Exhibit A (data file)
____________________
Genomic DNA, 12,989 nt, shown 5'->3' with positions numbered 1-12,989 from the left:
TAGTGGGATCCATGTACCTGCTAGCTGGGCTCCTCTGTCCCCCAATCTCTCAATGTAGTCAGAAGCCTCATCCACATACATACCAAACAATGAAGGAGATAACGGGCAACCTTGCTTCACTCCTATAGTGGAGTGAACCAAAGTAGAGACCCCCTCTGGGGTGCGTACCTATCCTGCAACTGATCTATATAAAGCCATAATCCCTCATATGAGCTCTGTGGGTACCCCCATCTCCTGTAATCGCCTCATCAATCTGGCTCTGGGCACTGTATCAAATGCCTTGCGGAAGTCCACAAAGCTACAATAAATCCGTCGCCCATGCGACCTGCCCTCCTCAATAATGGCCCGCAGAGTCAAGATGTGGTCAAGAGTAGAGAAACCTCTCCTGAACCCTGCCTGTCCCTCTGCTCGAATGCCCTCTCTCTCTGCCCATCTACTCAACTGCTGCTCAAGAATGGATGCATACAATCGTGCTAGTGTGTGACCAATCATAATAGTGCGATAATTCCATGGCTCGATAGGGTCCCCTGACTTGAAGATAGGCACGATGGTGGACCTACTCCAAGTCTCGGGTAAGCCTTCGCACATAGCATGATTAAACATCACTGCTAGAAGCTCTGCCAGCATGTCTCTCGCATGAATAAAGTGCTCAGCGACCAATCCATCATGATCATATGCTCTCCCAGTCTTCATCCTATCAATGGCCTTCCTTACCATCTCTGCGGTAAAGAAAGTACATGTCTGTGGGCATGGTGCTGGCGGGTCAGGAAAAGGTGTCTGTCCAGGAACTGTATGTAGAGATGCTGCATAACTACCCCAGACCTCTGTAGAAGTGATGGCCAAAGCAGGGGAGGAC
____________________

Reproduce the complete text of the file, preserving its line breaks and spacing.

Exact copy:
Genomic DNA, 12,989 nt, shown 5'->3' with positions numbered 1-12,989 from the left:
TAGTGGGATCCATGTACCTGCTAGCTGGGCTCCTCTGTCCCCCAATCTCTCAATGTAGTCAGAAGCCTCATCCACATACATACCAAACAATGAAGGAGATAACGGGCAACCTTGCTTCACTCCTATAGTGGAGTGAACCAAAGTAGAGACCCCCTCTGGGGTGCGTACCTATCCTGCAACTGATCTATATAAAGCCATAATCCCTCATATGAGCTCTGTGGGTACCCCCATCTCCTGTAATCGCCTCATCAATCTGGCTCTGGGCACTGTATCAAATGCCTTGCGGAAGTCCACAAAGCTACAATAAATCCGTCGCCCATGCGACCTGCCCTCCTCAATAATGGCCCGCAGAGTCAAGATGTGGTCAAGAGTAGAGAAACCTCTCCTGAACCCTGCCTGTCCCTCTGCTCGAATGCCCTCTCTCTCTGCCCATCTACTCAACTGCTGCTCAAGAATGGATGCATACAATCGTGCTAGTGTGTGACCAATCATAATAGTGCGATAATTCCATGGCTCGATAGGGTCCCCTGACTTGAAGATAGGCACGATGGTGGACCTACTCCAAGTCTCGGGTAAGCCTTCGCACATAGCATGATTAAACATCACTGCTAGAAGCTCTGCCAGCATGTCTCTCGCATGAATAAAGTGCTCAGCGACCAATCCATCATGATCATATGCTCTCCCAGTCTTCATCCTATCAATGGCCTTCCTTACCATCTCTGCGGTAAAGAAAGTACATGTCTGTGGGCATGGTGCTGGCGGGTCAGGAAAAGGTGTCTGTCCAGGAACTGTATGTAGAGATGCTGCATAACTACCCCAGACCTCTGTAGAAGTGATGGCCAAAGCAGGGGAGGAC